I don’t know which is more dead — the project to build a bridge over the Mobile River on I-10 or Gov. Kay Ivey’s political future — but I give the (non-tolled) bridge a better chance of resurrection.
Our sock puppet governor and her handlers continued their tone-deaf tantrum over the failure of their uber-expensive, toll-driven P3 bridge plan this week by yanking State Sen. Chris Elliott off a statewide infrastructure board known as ATRIP II. It was a clumsy first retaliatory shot across the bow of those who opposed the toll.
As local officials prepared in August to vote on whether to include federal bridge funding in the Metropolitan Planning Organizations’ (MPO) Transportation Improvement Plans, not-so-veiled threats rained down from the governor’s office about what might happen if local officials used this as a backdoor way of blocking the unpopular toll bridge plan. But the block took place anyway and Ivey stamped her foot just a few minutes later, declaring the entire project “dead.”
That defeat — along with the discovery of a radio broadcast from her college years in which she discussed participating in a blackface skit — made last week the worst of her already unspectacular time as the state’s top official. So it appears she decided to double down this week by swinging back at those who didn’t march in lockstep for tolls.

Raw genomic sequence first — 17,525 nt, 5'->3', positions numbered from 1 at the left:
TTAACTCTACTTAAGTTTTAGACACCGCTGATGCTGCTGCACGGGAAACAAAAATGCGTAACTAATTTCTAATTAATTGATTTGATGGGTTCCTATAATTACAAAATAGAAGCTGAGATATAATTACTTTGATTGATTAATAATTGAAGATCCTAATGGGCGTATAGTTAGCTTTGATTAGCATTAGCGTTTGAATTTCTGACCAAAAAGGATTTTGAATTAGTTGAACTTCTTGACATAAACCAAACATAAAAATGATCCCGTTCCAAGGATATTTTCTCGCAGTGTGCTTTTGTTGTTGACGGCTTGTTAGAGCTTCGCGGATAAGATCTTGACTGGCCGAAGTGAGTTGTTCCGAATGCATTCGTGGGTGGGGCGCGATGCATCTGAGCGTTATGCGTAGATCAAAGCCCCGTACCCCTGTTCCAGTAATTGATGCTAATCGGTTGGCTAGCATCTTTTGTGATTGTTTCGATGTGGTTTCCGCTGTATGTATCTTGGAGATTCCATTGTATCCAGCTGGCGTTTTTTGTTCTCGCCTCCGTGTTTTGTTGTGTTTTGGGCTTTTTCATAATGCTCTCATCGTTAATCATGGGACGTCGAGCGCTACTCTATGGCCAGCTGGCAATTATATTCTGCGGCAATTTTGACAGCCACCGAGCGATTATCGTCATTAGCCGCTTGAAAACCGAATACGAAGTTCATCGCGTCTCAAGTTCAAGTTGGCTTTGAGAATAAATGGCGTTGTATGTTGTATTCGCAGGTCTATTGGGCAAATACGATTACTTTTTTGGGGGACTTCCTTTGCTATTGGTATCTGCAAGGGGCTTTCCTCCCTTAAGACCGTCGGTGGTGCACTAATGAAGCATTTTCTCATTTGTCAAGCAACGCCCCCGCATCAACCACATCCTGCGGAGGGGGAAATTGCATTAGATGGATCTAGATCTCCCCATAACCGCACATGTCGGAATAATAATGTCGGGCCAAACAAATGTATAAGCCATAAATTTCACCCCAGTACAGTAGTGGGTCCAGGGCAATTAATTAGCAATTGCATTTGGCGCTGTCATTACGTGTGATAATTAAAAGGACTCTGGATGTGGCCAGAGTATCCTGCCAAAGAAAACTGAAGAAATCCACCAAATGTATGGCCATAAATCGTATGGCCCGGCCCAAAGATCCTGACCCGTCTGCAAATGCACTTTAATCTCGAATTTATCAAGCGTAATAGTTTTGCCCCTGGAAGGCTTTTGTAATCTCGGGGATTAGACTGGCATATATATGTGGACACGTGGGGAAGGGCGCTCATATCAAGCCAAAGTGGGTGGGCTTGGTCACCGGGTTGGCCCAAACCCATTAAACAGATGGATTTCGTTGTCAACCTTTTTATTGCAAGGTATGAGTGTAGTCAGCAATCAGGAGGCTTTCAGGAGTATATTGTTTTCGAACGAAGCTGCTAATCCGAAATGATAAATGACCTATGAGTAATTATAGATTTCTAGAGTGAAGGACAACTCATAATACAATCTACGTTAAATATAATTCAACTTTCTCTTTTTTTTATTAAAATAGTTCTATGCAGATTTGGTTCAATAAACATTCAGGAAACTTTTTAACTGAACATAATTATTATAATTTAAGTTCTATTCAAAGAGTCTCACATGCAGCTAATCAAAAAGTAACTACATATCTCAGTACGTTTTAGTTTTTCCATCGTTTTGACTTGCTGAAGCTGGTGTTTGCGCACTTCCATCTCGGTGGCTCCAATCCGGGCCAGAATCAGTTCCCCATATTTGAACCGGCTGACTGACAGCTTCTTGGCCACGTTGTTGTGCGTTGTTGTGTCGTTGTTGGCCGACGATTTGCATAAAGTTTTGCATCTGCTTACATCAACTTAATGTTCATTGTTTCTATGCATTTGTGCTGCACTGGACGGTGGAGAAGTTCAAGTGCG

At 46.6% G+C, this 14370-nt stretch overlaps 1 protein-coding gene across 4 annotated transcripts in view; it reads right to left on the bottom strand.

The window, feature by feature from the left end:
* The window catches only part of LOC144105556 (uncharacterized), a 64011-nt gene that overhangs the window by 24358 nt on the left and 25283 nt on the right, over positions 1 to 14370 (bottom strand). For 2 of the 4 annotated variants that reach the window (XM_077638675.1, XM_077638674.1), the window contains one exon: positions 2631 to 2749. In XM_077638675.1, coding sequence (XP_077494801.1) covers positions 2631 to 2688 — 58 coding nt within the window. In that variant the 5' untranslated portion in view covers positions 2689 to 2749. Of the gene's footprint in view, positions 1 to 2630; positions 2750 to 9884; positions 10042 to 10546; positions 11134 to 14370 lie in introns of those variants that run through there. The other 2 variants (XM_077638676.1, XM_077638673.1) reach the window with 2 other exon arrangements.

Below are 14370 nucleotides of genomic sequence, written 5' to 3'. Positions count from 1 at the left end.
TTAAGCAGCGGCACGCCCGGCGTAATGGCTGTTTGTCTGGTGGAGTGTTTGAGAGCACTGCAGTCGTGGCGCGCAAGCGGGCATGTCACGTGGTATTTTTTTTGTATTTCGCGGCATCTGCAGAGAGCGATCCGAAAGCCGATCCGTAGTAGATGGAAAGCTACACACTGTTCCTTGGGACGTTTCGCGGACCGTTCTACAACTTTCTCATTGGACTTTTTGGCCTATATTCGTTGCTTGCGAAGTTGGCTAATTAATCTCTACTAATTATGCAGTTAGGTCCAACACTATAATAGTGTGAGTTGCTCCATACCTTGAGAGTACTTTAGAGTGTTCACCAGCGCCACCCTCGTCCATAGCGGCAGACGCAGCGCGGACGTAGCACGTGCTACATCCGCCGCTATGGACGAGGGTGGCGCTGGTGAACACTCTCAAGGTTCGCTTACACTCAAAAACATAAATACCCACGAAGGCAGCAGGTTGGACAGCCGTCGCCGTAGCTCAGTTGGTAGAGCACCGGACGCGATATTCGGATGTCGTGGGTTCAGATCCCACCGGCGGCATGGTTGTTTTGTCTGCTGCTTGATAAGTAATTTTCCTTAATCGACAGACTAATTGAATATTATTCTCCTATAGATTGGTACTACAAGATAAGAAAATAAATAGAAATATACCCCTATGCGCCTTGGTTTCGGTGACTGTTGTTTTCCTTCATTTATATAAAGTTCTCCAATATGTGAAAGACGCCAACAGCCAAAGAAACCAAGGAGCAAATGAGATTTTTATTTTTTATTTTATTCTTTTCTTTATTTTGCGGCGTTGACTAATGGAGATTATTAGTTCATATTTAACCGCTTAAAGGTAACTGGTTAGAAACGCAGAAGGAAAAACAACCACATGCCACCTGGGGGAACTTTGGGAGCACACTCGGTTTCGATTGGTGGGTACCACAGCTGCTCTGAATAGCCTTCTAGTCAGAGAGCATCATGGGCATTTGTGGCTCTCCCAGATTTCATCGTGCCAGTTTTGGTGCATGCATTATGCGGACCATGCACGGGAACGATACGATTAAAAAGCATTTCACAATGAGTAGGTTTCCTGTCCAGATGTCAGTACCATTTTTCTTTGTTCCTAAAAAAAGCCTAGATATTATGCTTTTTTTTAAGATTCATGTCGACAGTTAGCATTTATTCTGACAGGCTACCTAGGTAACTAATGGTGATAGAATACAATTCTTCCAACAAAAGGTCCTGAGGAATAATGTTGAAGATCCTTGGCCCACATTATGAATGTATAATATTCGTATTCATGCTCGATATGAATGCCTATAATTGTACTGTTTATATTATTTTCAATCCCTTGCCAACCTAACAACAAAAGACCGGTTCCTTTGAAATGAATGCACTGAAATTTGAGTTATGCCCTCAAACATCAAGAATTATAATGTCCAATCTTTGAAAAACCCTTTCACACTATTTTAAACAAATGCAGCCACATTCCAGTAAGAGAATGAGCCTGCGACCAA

Ivey’s office has denied Elliott’s removal was punitive, but that’s particularly hard to buy given the condescending statements gigging Elliott on his way off the committee. It’s also worth noting Ivey actually put Elliott on the committee just a few months ago, but apparently her assessment of his abilities has changed.
“Serving on ATRIP II is a privilege, not an entitlement,” Ivey said in a statement, sounding like an angry parent taking away a cell phone or Xbox. The rest of her statement subtly suggested serving on the board came with responsibilities too important for the freshman Baldwin County senator.
But easily the biggest sign Elliott’s removal from the board was nothing more than a trip to the woodshed is that Ivey passed over the rest of the Republican senators from the Mobile-Baldwin delegation in favor of Democrat State Sen. Vivian Figures. While Figures indeed has the most seniority of any senator in the coastal delegation, she also led whatever weak charge Senate Democrats could muster earlier this year against Ivey’s gas tax increase, complaining it unfairly hurt poorer Alabamians.
Whether Figures replacing Elliott on ATRIP II will actually do anything to harm Southwest Alabama’s position when it comes to spending gas tax money remains to be seen. But it cost Elliott a position getting to help decide where tens of millions will be spent each year.
For his part, Elliott clearly believes his removal is punishment for moving from his early support of the governor’s toll plan to following the wishes of his constituents who were clearly against any fee for crossing the bridge. That Ivey’s office didn’t even bother to let Elliott know he’d been replaced is yet another example of open disdain.